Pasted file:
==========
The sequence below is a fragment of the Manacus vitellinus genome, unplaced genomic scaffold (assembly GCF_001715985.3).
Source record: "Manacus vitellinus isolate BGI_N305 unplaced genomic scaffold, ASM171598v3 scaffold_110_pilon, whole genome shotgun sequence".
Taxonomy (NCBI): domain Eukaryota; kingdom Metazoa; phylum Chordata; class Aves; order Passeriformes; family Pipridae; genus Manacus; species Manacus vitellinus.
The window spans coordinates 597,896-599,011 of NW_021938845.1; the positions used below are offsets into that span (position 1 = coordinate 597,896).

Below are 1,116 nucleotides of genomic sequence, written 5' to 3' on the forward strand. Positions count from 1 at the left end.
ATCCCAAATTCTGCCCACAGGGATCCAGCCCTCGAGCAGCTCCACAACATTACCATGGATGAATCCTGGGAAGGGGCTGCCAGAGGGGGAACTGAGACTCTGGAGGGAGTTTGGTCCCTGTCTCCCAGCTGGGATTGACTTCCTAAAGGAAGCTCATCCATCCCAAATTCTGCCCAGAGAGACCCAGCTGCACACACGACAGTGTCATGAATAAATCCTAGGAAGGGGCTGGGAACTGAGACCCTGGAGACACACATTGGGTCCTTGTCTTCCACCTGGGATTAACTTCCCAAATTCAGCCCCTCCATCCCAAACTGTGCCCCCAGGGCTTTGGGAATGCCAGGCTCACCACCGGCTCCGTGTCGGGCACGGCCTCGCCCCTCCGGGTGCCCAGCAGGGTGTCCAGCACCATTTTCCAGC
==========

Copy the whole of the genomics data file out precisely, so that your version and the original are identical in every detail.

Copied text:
The sequence below is a fragment of the Manacus vitellinus genome, unplaced genomic scaffold (assembly GCF_001715985.3).
Source record: "Manacus vitellinus isolate BGI_N305 unplaced genomic scaffold, ASM171598v3 scaffold_110_pilon, whole genome shotgun sequence".
Taxonomy (NCBI): domain Eukaryota; kingdom Metazoa; phylum Chordata; class Aves; order Passeriformes; family Pipridae; genus Manacus; species Manacus vitellinus.
The window spans coordinates 597,896-599,011 of NW_021938845.1; the positions used below are offsets into that span (position 1 = coordinate 597,896).

Below are 1,116 nucleotides of genomic sequence, written 5' to 3' on the forward strand. Positions count from 1 at the left end.
ATCCCAAATTCTGCCCACAGGGATCCAGCCCTCGAGCAGCTCCACAACATTACCATGGATGAATCCTGGGAAGGGGCTGCCAGAGGGGGAACTGAGACTCTGGAGGGAGTTTGGTCCCTGTCTCCCAGCTGGGATTGACTTCCTAAAGGAAGCTCATCCATCCCAAATTCTGCCCAGAGAGACCCAGCTGCACACACGACAGTGTCATGAATAAATCCTAGGAAGGGGCTGGGAACTGAGACCCTGGAGACACACATTGGGTCCTTGTCTTCCACCTGGGATTAACTTCCCAAATTCAGCCCCTCCATCCCAAACTGTGCCCCCAGGGCTTTGGGAATGCCAGGCTCACCACCGGCTCCGTGTCGGGCACGGCCTCGCCCCTCCGGGTGCCCAGCAGGGTGTCCAGCACCATTTTCCAGC